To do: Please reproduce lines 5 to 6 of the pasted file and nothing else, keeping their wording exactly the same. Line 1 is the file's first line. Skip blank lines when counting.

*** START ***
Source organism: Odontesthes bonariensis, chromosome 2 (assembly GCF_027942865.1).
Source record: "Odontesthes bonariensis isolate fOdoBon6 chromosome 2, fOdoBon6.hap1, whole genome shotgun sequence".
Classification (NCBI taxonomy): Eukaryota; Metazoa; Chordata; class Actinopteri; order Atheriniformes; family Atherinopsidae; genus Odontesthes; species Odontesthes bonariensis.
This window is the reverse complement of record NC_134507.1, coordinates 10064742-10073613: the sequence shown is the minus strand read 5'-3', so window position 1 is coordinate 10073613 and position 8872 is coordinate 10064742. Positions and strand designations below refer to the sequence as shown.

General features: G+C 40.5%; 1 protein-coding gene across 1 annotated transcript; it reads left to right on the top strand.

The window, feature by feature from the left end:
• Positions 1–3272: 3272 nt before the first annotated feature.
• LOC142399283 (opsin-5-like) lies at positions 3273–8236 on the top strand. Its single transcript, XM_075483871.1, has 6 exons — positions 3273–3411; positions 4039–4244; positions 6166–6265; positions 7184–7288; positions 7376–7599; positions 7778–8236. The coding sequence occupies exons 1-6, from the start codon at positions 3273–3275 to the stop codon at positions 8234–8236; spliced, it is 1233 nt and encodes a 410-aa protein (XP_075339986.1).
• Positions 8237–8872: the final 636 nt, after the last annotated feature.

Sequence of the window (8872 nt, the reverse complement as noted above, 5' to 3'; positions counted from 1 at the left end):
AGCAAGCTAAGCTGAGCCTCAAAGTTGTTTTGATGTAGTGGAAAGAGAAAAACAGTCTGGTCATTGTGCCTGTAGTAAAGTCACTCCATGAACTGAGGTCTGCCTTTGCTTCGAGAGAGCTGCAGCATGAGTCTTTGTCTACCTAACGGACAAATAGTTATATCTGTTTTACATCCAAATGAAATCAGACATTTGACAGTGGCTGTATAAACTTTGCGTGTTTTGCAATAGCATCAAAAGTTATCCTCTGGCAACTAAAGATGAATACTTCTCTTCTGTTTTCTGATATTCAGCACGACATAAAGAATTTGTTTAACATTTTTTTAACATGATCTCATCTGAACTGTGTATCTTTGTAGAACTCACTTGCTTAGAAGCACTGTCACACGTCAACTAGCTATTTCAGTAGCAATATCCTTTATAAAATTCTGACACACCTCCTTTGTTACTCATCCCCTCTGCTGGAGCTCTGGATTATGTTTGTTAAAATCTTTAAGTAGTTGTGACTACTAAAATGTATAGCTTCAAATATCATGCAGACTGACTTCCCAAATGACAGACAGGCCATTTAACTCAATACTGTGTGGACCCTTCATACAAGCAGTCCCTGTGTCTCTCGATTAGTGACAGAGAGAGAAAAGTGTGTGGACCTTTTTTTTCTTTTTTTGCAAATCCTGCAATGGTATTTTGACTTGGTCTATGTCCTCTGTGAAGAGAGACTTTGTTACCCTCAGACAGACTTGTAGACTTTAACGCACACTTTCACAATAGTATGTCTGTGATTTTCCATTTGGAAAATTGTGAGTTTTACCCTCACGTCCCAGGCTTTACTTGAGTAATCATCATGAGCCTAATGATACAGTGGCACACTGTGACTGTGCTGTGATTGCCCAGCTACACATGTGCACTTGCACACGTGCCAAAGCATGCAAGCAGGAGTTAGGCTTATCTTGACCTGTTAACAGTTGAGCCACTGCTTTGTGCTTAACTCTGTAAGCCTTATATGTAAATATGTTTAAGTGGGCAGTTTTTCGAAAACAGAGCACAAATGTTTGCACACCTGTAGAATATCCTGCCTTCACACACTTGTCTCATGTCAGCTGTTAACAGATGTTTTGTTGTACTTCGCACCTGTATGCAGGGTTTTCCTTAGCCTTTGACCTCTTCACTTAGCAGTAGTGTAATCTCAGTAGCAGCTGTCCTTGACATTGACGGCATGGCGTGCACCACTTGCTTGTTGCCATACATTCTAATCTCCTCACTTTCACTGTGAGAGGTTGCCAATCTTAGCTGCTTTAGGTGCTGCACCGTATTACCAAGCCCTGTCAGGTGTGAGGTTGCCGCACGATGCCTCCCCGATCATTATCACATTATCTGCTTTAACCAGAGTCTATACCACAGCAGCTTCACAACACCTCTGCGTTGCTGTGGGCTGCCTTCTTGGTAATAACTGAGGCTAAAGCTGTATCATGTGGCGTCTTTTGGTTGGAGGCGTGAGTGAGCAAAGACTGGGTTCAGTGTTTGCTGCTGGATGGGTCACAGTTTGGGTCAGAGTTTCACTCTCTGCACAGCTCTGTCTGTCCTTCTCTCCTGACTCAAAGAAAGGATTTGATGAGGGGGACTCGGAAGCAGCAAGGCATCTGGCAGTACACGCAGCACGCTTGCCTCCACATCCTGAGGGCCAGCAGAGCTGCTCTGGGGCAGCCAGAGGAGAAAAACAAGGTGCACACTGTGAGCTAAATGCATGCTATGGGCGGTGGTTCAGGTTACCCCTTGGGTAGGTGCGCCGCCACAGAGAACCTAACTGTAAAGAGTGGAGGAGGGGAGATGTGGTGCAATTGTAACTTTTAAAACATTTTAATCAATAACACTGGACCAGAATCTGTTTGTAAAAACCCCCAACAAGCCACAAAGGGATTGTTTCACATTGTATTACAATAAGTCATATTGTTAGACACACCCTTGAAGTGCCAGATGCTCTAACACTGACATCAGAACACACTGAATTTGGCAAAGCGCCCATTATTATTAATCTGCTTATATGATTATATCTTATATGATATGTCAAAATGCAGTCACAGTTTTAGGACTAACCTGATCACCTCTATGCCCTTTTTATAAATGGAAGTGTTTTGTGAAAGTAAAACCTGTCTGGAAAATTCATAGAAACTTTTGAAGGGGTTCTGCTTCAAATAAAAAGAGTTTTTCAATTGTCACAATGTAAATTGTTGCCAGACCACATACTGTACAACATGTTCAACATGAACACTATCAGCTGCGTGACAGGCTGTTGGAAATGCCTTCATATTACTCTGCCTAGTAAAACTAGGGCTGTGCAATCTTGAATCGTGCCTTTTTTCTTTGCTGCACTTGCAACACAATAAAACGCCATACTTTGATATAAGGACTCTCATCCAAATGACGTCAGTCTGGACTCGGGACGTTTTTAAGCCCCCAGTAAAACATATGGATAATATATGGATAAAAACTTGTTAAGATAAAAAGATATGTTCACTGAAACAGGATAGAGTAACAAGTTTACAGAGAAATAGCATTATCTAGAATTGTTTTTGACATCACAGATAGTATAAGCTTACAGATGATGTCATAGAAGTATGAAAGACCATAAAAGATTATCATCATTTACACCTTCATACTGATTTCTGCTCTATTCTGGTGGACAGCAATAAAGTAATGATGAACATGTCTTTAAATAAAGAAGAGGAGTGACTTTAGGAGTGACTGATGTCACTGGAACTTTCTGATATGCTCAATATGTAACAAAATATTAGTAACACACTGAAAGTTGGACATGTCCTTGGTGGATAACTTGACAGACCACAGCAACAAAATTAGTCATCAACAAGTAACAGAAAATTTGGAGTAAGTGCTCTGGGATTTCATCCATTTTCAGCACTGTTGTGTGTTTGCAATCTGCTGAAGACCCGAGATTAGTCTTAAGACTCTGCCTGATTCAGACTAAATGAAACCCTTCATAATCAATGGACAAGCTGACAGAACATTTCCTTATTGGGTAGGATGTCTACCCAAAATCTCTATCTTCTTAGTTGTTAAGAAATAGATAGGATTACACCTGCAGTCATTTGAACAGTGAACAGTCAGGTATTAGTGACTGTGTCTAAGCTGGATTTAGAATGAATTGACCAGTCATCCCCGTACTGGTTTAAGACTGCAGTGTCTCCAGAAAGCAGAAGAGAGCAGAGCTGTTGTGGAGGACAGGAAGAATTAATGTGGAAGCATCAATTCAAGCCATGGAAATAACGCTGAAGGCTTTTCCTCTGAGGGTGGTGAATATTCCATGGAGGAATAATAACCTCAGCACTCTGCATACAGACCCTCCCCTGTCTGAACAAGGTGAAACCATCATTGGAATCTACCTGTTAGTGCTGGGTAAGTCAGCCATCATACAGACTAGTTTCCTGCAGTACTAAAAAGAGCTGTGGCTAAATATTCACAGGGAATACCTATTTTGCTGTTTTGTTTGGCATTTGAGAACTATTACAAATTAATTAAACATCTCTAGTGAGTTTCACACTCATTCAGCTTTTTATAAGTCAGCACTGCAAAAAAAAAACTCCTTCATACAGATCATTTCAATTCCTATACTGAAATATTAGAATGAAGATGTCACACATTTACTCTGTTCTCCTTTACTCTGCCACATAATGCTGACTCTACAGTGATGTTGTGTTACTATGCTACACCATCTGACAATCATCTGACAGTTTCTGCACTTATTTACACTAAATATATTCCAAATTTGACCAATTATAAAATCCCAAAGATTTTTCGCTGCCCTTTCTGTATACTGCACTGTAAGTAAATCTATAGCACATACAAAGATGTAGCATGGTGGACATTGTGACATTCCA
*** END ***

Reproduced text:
General features: G+C 40.5%; 1 protein-coding gene across 1 annotated transcript; it reads left to right on the top strand.

The window, feature by feature from the left end: